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Critics Question Cost-effectiveness Of Proposed Offshore Wind Farm

Cheung Chi-fai, SCMP – Jun 19, 2009

The construction of an offshore wind farm near Sai Kung will add about 2 per cent to electricity bills while supplying only about 1 per cent of the city’s needs, CLP Power (SEHK: 0002) says.

The disclosure prompted critics to question the cost-effectiveness of the estimated HK$6.7 billion project, and whether it would generate even the predicted amount.

The 2 per cent figure was based on the estimated construction costs of between HK$80 million and HK$100 million for each wind turbine, including the foundations and undersea cables, CLP said yesterday.

The plans call for the installation of 67 wind turbines, each with a 3MW generation capacity, at a site 10km from Clear Water Bay.

A spokeswoman for the utility said offshore wind farms tended to be three to five times more expensive than power plants using conventional fuel. She said the preliminary cost estimates were in line with overseas wind farms of a similar scale.

The final costing would hinge on further detailed wind studies at the site. “As detailed site data have yet to be gathered … only rough estimates can be made at this stage,” she said.

It was the first time CLP had offered an estimate of the impact on tariffs since an environmental assessment for the project was made public early this month.

It said that if 50MW turbines were installed first, the tariff increase would average 0.8 per cent.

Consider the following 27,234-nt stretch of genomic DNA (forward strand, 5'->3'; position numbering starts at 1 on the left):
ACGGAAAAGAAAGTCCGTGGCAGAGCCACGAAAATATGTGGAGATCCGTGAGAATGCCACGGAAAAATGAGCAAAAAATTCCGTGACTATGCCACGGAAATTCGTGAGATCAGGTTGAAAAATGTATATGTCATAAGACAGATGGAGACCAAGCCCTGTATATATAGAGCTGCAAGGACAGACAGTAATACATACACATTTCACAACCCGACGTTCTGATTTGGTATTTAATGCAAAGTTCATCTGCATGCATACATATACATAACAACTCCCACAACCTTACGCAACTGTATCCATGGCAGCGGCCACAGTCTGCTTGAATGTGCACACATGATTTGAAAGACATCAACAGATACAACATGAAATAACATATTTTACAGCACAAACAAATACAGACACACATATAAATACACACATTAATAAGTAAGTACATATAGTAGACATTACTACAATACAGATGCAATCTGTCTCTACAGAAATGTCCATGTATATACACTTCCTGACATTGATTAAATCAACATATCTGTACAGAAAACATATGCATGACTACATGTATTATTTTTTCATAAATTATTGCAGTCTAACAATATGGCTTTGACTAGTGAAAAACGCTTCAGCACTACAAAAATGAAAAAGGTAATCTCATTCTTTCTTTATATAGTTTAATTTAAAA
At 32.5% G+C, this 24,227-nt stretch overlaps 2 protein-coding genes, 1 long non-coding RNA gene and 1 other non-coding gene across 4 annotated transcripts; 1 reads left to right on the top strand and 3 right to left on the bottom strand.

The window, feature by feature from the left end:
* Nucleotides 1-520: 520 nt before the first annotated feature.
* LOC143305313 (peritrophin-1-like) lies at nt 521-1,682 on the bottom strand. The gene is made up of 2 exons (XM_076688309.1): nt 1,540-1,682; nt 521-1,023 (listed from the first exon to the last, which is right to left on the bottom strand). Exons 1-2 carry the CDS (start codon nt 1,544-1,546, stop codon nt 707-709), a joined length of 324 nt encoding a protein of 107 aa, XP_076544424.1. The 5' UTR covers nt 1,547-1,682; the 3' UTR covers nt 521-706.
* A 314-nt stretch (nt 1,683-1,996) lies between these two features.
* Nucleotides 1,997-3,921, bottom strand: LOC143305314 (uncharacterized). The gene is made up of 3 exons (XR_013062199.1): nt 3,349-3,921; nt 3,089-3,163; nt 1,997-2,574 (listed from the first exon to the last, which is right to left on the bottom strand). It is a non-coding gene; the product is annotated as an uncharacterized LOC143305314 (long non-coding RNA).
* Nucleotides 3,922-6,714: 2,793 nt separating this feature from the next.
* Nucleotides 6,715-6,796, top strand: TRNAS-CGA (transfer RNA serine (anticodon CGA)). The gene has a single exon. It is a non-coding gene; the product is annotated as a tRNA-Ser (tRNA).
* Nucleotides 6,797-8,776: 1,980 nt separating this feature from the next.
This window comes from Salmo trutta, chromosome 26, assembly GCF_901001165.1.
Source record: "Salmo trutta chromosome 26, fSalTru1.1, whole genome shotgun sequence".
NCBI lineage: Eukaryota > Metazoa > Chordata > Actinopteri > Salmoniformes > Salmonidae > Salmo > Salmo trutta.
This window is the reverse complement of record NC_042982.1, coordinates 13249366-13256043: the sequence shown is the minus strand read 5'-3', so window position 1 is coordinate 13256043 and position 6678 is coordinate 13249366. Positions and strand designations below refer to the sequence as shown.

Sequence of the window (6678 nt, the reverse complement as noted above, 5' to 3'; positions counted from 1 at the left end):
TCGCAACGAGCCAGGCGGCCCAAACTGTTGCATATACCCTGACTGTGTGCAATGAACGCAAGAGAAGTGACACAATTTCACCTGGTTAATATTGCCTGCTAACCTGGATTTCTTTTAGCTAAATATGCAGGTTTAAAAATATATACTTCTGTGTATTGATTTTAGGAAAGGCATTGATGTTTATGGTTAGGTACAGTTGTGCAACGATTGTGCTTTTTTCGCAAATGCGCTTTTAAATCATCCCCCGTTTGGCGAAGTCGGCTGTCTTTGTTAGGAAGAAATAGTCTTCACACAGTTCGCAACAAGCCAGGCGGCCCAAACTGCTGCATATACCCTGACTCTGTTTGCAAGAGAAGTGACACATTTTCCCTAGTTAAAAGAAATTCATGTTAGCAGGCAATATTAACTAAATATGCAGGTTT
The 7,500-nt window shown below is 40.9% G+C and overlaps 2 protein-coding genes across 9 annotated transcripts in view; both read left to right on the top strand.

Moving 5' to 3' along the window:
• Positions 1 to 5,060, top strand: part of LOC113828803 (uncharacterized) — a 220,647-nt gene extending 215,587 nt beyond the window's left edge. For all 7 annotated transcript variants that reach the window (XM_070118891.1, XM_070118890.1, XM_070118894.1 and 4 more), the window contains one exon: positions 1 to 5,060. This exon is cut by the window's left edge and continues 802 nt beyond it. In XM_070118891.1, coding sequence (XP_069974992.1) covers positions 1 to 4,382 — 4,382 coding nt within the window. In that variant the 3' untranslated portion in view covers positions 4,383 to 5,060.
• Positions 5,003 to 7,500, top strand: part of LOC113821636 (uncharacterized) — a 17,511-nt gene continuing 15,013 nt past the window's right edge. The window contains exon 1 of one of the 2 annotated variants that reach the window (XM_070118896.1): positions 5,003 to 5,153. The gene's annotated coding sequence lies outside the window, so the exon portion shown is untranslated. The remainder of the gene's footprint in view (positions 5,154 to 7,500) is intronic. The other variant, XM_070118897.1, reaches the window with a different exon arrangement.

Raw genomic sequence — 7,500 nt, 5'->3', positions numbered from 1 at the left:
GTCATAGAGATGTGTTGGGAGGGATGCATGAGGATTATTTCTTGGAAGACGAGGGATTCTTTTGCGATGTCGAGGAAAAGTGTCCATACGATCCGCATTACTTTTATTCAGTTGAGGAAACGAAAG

When all 67 turbines were in operation, with a total capacity of 200MW, the rise would be 2 per cent.

The power utility had said the wind farm could generate about 40 million kWh of electricity a year, enough for 80,000 households a year at an annual carbon reduction of 300,000 tonnes.

The generation figure was based on an assumption that the wind would be strong enough to drive the turbines at full force 25 per cent of the time.

But this assumption was challenged as too optimistic.

“Major coastal wind farms in Guangdong, where the wind resource is richer than in Hong Kong, do not yield such a high rate,” said Jasper Ip Chi-man of Green Future, which promotes renewable energy.

A wrong forecast might affect the pay-back period of the wind farm and affect power tariffs, he said.

Lo Wing-lok of the Country and Marine Parks Board asked if the money could be better used installing equipment to cut emissions from coal-fired power stations.

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